Finally, another potential pitfall is when you cannot find someone willing to enter into a unilateral contract with you. Unilateral contracts rely on one party willing to take on all risk. Others may not see the terms as acceptable.

Sample Unilateral Contract Template

Here is a sample unilateral contract template:

“This unilateral contract (“Contract”) is made and entered into on [DATE], by and between [PARTY A] and [PARTY B].

For good and valuable consideration, the receipt and sufficiency of which are hereby acknowledged, the parties agree as follows:


In exchange for the performance of the above-described act, [PARTY A] promises to pay [PARTY B] the sum of [AMOUNT] upon completion of the act.

The terms of this Contract shall be binding on the parties hereto and their respective successors and assigns.

This Contract constitutes the entire agreement between the parties with respect to the subject matter hereof and supersedes all prior and contemporaneous agreements, understandings, negotiations, and discussions, whether oral or written.

If any provision of this Contract is held by a court of competent jurisdiction to be invalid or unenforceable, then such provision shall be interpreted in a manner consistent with applicable law to reflect, as nearly as possible, the original intentions of the parties, and all other provisions shall remain in full force and effect.”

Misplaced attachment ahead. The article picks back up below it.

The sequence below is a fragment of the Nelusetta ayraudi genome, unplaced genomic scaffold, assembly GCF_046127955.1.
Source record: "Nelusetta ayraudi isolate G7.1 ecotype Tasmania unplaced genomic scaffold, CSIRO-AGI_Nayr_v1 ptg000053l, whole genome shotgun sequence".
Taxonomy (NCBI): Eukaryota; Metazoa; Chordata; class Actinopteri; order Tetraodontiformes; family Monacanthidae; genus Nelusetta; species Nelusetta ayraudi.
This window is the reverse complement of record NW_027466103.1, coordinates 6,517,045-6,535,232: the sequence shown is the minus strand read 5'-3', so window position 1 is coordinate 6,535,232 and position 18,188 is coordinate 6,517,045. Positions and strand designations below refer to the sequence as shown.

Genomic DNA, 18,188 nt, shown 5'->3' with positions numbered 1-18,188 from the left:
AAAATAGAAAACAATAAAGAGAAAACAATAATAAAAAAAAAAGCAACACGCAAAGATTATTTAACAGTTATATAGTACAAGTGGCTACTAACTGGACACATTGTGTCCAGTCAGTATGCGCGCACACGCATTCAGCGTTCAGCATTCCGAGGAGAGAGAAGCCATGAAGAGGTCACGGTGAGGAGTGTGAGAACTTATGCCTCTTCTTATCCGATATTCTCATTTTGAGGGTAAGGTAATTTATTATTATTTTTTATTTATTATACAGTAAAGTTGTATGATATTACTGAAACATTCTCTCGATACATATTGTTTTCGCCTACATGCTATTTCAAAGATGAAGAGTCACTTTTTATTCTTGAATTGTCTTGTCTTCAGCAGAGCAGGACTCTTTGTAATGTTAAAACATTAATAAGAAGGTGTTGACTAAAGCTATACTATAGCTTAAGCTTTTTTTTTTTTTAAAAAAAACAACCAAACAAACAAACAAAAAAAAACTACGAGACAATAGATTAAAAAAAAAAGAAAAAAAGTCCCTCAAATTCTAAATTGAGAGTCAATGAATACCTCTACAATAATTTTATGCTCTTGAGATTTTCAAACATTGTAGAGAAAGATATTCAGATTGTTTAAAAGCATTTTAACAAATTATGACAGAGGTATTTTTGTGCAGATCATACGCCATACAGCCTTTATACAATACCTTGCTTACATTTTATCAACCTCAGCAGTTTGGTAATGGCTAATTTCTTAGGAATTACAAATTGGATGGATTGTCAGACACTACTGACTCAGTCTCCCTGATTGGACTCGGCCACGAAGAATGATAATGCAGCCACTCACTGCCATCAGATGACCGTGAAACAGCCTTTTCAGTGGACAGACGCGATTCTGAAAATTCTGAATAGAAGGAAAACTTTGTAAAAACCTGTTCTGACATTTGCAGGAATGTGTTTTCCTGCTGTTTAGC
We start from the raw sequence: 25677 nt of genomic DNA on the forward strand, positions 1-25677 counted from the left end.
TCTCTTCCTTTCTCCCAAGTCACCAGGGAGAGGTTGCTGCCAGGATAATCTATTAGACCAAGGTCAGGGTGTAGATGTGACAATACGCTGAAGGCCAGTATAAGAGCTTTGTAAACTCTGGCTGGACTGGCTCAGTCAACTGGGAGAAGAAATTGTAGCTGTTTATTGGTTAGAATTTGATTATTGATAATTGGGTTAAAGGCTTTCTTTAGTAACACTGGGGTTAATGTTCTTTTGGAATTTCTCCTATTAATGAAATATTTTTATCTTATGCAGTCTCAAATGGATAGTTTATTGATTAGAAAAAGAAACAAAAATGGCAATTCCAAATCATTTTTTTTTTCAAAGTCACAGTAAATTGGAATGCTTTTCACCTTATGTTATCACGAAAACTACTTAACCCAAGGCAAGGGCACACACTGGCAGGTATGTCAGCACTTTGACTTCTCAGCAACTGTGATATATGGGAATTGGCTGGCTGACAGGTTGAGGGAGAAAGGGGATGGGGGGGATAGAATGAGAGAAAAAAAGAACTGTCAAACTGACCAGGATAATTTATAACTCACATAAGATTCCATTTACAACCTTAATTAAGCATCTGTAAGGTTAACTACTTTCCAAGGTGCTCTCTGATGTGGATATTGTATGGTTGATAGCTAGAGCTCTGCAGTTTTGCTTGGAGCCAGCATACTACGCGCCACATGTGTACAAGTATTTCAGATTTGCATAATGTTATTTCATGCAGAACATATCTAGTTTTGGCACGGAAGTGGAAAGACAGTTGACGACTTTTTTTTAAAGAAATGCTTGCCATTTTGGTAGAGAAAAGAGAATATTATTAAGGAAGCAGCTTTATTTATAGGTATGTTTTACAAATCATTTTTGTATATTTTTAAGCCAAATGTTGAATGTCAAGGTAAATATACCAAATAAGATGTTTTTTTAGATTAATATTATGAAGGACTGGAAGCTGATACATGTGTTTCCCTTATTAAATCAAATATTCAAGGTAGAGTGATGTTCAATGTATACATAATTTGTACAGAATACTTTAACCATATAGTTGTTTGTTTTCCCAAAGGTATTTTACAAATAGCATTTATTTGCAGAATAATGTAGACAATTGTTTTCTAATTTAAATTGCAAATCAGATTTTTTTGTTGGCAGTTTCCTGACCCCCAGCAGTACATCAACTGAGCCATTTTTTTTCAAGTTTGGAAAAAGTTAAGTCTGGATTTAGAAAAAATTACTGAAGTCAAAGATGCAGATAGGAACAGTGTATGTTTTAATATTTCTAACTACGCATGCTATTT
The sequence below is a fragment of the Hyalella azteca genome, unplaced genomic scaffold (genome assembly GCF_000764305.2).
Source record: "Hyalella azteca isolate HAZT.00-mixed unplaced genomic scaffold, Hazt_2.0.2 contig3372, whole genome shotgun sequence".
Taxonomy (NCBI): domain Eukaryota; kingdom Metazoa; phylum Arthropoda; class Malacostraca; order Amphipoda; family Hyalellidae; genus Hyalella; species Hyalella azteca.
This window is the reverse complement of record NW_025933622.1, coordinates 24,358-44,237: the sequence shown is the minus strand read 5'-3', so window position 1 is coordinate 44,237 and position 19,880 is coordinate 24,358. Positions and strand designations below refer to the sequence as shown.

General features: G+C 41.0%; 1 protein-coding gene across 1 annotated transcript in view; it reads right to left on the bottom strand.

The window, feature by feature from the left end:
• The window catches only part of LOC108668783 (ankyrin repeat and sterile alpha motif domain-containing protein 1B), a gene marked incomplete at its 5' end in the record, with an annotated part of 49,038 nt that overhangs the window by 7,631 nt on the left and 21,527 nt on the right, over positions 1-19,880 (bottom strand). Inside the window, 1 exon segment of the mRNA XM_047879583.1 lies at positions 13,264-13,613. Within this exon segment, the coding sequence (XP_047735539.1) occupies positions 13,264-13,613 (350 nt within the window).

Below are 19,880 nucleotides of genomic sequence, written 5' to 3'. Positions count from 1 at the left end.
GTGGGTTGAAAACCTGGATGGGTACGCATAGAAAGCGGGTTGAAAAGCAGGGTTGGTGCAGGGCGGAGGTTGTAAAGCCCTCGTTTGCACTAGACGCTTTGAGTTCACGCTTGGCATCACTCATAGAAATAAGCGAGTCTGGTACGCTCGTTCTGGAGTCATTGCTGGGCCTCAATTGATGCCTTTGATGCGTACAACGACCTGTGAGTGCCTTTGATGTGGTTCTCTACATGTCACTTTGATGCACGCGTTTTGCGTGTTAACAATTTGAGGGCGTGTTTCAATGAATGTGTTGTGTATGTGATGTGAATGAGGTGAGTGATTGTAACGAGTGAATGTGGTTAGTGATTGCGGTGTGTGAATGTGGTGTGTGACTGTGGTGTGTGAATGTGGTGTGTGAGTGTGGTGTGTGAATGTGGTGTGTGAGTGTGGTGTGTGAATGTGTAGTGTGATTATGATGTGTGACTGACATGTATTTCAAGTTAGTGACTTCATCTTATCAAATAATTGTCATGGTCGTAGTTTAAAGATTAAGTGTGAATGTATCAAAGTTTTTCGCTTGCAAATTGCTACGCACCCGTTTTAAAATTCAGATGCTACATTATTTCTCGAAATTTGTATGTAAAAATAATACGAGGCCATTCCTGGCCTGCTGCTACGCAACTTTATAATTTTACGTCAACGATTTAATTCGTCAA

Unilateral and Bilateral Contracts: What’s the Difference?

It’s important to note that unilateral contracts are different from bilateral contracts. In a bilateral contract, both sides have contractual obligations. A bilateral agreement exists when both sides are legally bound to fulfill their promises under the agreement.

An example of a bilateral contract would be if you hired someone to clean your house once a week. In this situation, you would face an obligation to pay the person for their services, and they would legally need to provide the agreed-upon services.

Bilateral contracts are riskier. With a unilateral contract, only one party has an obligation.

In unilateral contracts, only the offeror takes on a contractual obligation and is subject to breach of contract laws. Only the party making the offer is legally bound to fulfill their promise under the agreement. The offeree does not have any legal obligation under the contract.

When Should You Use a Bilateral Contract?

There are many situations where it might be beneficial for you to use a bilateral contract.

Some examples include:

  • When you’re hiring an employee
  • When you’re hiring a contractor to complete a specific task with well-defined deliverables
  • You may use bilateral contracts when you buy goods or services from another business. Bilateral contracts work when exchanging goods, services, or money between two parties.

If both parties are legally bound under the contract, it provides more protection and certainty for both parties involved.

We Can Help

If you have questions or concerns about contracts or agreement structures in your business interactions, contact us at Hopler, Wilms, and Hanna. We would be happy to help you navigate these waters and protect your business interests.